Publication details

The Case for Judicial Councils as Fourth-Branch Institutions

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Year of publication 2024
Type Article in Periodical
Magazine / Source European constitutional law review
MU Faculty or unit

Faculty of Law

Web Open access článku
Keywords Judicial councils; separation of powers; fourth-branch institutions; judicial independence; four ideal types of judicial councils; a judge-controlled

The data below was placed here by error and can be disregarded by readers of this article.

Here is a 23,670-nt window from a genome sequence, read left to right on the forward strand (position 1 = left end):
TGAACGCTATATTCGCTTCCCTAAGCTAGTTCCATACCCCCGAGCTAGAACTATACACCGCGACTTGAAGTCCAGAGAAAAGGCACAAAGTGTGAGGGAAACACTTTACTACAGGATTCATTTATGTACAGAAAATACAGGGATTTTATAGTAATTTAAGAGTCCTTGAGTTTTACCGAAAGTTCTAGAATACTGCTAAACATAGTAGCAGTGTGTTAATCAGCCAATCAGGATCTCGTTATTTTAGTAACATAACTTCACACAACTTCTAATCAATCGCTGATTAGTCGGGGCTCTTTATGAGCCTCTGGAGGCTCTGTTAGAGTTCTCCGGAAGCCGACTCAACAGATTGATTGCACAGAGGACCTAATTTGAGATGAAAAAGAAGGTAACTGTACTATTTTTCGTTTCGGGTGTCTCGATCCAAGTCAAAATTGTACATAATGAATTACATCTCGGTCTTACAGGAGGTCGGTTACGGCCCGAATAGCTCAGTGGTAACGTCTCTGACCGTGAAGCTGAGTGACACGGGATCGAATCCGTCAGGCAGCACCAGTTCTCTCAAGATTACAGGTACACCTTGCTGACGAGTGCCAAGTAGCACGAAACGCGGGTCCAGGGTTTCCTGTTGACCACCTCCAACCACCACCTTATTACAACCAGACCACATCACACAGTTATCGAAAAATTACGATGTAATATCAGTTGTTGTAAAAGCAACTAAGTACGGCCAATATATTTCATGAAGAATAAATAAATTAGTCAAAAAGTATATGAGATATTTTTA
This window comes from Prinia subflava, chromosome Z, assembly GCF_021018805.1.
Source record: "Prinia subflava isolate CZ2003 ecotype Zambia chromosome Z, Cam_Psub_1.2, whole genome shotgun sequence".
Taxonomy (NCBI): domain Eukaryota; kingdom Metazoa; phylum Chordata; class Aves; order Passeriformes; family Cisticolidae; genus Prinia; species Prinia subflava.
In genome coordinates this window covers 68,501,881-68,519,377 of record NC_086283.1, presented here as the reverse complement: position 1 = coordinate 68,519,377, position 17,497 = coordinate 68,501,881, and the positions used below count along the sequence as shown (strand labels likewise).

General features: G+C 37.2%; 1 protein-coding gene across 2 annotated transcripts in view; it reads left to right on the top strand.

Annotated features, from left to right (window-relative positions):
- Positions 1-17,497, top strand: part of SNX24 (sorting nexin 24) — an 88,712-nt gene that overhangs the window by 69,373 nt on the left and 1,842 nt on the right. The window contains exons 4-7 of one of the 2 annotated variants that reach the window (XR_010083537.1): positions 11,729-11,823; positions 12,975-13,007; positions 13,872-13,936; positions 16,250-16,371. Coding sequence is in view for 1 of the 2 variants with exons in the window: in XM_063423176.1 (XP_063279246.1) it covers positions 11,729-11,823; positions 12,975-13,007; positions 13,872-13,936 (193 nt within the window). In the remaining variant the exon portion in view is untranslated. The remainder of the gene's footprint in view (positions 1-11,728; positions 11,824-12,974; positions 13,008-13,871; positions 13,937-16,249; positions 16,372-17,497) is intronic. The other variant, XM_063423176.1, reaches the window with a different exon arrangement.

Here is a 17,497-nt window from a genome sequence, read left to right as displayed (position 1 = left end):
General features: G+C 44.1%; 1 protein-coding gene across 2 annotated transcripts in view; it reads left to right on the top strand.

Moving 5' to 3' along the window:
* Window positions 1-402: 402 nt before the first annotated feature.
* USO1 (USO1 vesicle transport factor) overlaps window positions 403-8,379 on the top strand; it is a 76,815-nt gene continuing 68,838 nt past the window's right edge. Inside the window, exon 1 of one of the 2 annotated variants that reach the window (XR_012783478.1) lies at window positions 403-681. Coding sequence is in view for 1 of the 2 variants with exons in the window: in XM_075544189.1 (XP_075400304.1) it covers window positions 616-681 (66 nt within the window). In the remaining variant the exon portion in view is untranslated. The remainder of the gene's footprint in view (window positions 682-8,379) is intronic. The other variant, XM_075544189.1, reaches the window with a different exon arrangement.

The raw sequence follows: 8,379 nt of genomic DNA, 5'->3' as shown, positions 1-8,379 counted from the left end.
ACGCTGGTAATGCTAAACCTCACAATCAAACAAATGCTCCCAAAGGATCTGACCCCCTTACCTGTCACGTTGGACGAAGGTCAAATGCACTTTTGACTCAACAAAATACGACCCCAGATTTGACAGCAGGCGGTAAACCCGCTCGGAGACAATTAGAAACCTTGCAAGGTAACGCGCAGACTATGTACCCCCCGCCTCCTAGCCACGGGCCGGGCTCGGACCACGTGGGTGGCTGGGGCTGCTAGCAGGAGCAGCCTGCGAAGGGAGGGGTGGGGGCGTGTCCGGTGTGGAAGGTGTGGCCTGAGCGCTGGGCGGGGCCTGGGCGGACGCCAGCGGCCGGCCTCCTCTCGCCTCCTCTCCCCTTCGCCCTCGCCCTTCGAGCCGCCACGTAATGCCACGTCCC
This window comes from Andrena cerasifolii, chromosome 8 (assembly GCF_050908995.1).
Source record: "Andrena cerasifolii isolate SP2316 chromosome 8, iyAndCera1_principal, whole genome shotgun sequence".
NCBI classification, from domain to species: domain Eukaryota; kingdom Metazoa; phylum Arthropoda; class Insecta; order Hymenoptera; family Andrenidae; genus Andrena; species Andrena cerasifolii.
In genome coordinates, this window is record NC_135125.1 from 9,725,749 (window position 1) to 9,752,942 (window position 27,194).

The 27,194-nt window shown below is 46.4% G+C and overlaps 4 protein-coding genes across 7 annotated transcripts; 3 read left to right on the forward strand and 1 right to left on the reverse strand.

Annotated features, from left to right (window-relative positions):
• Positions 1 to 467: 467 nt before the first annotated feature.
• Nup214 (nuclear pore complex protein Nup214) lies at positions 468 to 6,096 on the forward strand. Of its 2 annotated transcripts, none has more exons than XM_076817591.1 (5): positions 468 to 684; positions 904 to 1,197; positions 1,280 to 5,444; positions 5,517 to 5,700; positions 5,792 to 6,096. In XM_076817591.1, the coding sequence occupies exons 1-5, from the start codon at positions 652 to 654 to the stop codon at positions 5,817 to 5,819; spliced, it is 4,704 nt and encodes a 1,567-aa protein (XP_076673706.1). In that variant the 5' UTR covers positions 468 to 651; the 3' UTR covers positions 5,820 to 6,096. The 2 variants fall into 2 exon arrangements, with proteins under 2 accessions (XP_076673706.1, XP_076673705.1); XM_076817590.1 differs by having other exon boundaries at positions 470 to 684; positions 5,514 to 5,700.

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Description Many European countries have transferred powers concerning judicial careers and court administration to judicial councils. These independent bodies were intended to depoliticise the judiciary, maintain a balance between judicial independence and accountability, and ideally increase the quality and efficiency of the judicial branch. Supranational organisations, judges, policymakers, lawyers and political scientists argue vehemently whether judicial councils delivered the goods they promised. Constitutional theorists lag behind. They either skipped the debate on where to place judicial councils within the separation of powers, assuming that they belonged to the judicial branch, or lament that judicial councils violate the classical tripartite separation of powers without addressing new advancement in the separation of powers scholarship. This article aims to fill this gap and theorises about the place and role of judicial councils in the separation of powers. It argues that all judicial councils gravitate towards one of four ideal types – judge-controlled, politician-controlled, inter-branch and fourth-branch – each placing the judicial council in a different position vis-a-vis the three classical branches. Based on the experience with judicial councils so far, we argue that conceptualising judicial councils as fourth-branch institutions provides the best protection against the two greatest dangers judicial councils face – corporativism and politicisation.
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